Image Credit: Deirdre Prins-Solani
There is a second kind of death which shadows grief. And that is the slow paced dying of memory, and its strange anxious bedfellow, the fear of forgetting. Where once images of a person were crystal clear, stories of experiences and Life walked together were sharp – with time and age, these fade. There are moments, triggered by a smell, the timbre in a stranger’s voice, a facial muscle shifting expression when the sharpness and clarity return, but with time these become fleeting and rare. The knowledge of this is what haunts us when grief is new – the fear of forgetting which so often is reiterated by the ways in which the rhythm of Life for those around us appears to remain unchanged and uninterrupted.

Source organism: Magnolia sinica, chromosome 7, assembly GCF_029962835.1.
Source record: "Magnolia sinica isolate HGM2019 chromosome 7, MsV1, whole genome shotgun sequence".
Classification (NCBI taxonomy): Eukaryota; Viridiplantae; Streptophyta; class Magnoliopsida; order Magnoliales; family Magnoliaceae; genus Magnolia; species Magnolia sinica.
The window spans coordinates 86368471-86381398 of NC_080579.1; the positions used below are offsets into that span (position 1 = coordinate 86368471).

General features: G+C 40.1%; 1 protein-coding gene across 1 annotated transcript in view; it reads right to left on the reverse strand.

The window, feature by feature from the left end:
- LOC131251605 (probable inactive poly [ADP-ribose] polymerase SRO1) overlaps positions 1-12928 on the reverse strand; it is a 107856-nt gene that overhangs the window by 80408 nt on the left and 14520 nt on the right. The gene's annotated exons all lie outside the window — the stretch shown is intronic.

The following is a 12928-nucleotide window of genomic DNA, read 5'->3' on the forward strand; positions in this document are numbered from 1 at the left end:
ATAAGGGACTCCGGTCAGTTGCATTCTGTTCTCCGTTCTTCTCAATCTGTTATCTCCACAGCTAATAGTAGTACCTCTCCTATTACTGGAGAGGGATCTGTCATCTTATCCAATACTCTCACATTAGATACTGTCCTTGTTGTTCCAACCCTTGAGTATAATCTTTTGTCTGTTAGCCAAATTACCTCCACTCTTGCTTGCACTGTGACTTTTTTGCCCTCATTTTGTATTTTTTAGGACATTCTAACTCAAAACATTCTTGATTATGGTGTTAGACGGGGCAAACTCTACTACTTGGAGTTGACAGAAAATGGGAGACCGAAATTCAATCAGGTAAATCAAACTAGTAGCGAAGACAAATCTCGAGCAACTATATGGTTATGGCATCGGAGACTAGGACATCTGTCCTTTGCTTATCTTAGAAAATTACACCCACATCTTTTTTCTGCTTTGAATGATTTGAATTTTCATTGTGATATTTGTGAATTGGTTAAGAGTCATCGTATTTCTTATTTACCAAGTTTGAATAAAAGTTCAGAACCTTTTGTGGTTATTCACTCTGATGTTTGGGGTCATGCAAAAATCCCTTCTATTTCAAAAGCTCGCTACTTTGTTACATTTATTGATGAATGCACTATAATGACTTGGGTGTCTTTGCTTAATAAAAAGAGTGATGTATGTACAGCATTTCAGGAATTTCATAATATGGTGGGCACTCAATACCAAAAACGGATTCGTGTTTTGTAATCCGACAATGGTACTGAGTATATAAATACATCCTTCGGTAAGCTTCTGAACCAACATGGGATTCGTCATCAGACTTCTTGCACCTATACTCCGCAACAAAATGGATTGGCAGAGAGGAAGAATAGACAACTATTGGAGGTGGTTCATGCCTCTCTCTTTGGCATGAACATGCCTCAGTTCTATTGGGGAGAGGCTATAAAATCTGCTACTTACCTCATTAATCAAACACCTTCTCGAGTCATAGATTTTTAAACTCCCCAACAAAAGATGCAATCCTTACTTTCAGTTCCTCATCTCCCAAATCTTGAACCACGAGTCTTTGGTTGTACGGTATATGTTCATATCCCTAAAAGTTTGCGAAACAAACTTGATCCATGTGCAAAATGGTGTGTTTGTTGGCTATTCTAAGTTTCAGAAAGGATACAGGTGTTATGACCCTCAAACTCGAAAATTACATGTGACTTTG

And so the value of the object. Its sensual materiality offering a glimpse, a trigger into the past. A retrieval mechanism from an archive buried under layers of present concerns, mismatched puzzle pieces of the past and anxieties about the future.